Abraham recalls chasing goals with Solanke as the childhood friends prepare to do battle again

When Bournemouth visit Stamford Bridge in the Premier League this weekend, there will be more than a little influence from the Chelsea Academy in both ranks.

The prevalence and performance of our young graduates has been one of the stories of the season, with Tammy Abraham currently our top goalscorer and the likes of Mason Mount, Fikayo Tomori, Reece James and Callum Hudson-Odoi playing a key role for Frank Lampard’s side.

While Nathan Ake will miss out for the visitors with a hamstring injury, Dominic Solanke is set to start up front for the Cherries and line up head-to-head with a childhood friend he played alongside for over a decade.

Abraham and Solanke tore defences apart as schoolboys, scholars and then young professionals while representing Chelsea Academy teams. The duo netted 41 goals each in 2014/15 as they fired us to success in the FA Youth Cup and UEFA Youth League, a time Abraham has been reflecting back upon ahead of a reunion with his teenage strike partner.

‘We have so many good memories together,’ said Abraham when recalling his on-field partnership and off-field friendship with Solanke.

‘He was the first player I ever met when I came in to Chelsea and we clicked straight away. He was always skilful in the younger age groups and he had the quickest feet you’ve ever seen!

‘I remember he used to play as a winger but we had a good partnership up front. When I saw him doing a certain skill, I wanted to do it as well and we were just like that, always driving each other on. It was nice to have that friendship and bond to play alongside him.’

Fond memories are easy to come by when you’re firing the goals in with such regularity, although Abraham spent the early years of his time at Chelsea operating from a slightly different position on the pitch. It was a switch further forward that changed his footballing destiny and led to a fascinating battle for goals with Solanke in the youth team several years later.

‘I got moved to play as a striker after a couple of years,’ he explained. ‘It started in an Under-11s game against Reading when the striker was injured, so they tried me up front. I can’t remember how many goals I scored but it was quite a few, and I’ve never moved back!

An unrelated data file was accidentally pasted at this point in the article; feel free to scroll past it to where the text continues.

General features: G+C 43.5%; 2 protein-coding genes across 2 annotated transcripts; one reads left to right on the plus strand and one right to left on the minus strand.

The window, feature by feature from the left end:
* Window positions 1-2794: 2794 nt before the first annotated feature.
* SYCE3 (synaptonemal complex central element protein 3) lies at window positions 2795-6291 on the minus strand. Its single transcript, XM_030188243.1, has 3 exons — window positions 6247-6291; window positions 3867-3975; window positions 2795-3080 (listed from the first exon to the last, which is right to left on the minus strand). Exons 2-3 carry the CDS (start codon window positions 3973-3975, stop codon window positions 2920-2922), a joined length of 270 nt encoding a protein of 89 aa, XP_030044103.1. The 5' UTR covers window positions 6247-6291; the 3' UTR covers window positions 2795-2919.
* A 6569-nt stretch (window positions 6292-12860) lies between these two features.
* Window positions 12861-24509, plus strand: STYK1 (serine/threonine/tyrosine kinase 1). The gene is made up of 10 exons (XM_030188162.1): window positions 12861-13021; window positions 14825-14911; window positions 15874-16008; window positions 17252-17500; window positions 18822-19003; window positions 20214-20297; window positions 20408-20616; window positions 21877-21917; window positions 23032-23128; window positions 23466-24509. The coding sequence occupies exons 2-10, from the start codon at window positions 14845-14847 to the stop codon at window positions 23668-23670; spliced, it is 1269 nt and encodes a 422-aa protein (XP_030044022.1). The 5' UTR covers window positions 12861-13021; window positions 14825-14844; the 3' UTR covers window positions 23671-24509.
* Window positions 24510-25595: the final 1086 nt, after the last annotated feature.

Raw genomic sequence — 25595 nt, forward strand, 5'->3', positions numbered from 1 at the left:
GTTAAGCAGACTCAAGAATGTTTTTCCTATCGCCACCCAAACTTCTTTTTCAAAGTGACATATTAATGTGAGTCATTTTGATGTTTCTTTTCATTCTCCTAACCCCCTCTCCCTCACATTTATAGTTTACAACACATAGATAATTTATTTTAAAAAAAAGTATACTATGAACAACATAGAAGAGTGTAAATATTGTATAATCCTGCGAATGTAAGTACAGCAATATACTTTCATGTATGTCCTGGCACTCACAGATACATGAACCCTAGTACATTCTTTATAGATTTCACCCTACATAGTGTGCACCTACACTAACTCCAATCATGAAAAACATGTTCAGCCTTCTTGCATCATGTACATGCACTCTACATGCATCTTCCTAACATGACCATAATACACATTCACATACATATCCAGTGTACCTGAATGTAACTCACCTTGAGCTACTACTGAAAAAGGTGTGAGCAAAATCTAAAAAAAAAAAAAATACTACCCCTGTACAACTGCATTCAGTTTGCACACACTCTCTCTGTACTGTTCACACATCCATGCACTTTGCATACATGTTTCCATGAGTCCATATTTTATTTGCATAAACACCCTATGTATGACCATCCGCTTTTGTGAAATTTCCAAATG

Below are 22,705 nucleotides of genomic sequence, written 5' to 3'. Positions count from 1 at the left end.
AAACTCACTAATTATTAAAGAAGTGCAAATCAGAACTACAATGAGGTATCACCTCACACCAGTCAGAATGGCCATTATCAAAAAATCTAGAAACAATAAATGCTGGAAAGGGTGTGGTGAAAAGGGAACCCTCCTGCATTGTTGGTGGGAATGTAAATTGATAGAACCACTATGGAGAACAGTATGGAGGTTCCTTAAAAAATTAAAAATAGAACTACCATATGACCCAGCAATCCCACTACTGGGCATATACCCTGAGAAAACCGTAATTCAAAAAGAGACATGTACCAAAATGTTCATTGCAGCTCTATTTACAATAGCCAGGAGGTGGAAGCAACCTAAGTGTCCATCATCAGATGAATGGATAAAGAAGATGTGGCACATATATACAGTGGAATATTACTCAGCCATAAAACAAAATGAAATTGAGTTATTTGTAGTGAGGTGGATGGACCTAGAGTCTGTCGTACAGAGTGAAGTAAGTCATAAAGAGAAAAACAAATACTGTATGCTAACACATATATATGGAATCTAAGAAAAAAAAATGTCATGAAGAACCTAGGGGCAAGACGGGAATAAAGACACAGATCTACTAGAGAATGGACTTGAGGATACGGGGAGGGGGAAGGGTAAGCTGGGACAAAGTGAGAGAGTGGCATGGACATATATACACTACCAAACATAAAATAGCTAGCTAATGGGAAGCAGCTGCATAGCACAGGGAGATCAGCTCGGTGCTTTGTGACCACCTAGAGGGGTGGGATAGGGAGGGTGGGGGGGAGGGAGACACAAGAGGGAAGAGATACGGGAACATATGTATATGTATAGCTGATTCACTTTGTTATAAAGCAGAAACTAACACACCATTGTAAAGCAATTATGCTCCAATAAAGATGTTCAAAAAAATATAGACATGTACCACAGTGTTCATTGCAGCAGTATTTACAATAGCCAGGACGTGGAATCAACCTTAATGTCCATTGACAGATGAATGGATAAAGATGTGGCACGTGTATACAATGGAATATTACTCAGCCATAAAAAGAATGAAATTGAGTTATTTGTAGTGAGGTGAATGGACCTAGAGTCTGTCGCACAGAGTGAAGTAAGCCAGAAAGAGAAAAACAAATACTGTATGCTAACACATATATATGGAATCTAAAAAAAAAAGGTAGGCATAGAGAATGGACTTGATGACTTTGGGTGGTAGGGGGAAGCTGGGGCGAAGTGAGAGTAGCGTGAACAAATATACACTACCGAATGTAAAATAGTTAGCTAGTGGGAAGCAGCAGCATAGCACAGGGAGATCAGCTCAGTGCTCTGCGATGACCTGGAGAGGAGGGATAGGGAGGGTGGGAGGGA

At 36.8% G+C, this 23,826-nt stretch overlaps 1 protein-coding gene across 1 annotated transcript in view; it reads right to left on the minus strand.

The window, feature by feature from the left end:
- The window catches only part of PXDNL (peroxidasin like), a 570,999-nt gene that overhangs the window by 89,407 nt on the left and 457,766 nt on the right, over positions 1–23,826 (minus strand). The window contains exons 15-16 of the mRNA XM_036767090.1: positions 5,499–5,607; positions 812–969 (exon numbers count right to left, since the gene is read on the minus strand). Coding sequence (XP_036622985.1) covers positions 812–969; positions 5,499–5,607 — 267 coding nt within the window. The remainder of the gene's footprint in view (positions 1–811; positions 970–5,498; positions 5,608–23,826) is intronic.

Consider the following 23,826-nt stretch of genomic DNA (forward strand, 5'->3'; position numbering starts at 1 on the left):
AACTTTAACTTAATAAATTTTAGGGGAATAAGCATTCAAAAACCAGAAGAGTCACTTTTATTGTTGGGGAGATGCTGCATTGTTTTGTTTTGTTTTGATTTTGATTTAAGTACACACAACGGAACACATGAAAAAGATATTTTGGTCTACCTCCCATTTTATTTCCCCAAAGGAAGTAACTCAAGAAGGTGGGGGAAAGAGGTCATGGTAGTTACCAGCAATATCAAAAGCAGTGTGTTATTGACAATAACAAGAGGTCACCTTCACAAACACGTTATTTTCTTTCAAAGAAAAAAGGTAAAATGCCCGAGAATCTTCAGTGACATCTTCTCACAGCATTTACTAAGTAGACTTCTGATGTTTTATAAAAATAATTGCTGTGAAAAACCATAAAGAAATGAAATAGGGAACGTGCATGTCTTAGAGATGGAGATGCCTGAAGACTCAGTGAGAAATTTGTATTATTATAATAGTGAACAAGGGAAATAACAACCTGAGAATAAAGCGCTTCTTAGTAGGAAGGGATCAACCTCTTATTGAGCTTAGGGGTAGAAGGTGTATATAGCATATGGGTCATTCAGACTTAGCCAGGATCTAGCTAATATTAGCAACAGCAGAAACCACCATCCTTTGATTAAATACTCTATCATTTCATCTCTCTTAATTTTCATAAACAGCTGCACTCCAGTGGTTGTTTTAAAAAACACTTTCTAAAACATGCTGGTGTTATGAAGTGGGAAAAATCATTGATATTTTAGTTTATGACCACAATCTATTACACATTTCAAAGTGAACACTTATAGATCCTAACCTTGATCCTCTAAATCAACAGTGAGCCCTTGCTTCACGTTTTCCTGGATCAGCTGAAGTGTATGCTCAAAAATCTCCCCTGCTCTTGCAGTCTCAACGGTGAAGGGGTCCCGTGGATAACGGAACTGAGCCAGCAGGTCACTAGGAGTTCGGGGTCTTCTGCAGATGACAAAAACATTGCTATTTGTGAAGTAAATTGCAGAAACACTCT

‘I started to count my goals after that. The most I scored was for the Under-18s, when I got 41 in a season. It was me and Dom up front in that team and we were battling each other for the Golden Boot.

‘He was a goal ahead of me with one game left, against Norwich, and I remember the game so clearly. I desperately wanted to score that 41st goal to equal him and I only had eyes for goal that day. Luckily, I got my goal and we ended the season level. Those are really good memories.’

After that eye-catching 2014/15 campaign, Solanke went out on loan to Vitesse Arnhem and the pair played together only fleetingly after that. A two-year stay at Liverpool was followed by a summer move to the South Coast for Solanke, who is searching for a first club goal in 18 months, while Abraham’s loan spells took him to Bristol City, Swansea and Aston Villa before he grabbed his chance this season as Chelsea’s number nine with such confidence.

According to their former Academy coach Adi Viveash, it is perhaps Abraham’s self-assurance in the preceding three years that has determined their different paths.

‘Dominic was quite a shy boy,’ Viveash told the Athletic this week. ‘Tammy was what you see now: confident, bubbly, quite an extrovert. He was a lot louder than Dominic in an outward way, although on the pitch they both had the same steely determination.’

Abraham also agreed with that assessment of their contrasting personalities, although he remains sure that the boy he met at the age of seven all those years ago can still fulfil his undoubted potential.

‘In front of people he’s not comfortable with, he’s quiet but once he gets going he’s a good lad,’ added Abraham. ‘I think he can really develop into a top striker. He’s the kind of player who can play up front, on the wing and as a number 10 - he’s so versatile so he really can go to the top.’

Born just a month apart in 1997, both have played for Chelsea and for England, while between them they have amassed 93 Premier League appearances so far. For those who watched them vie for the same number nine shirt for so many years, Saturday afternoon at the Bridge will represent an intriguing next chapter in the story as they both wear that number on their back on opposing sides for the first time.

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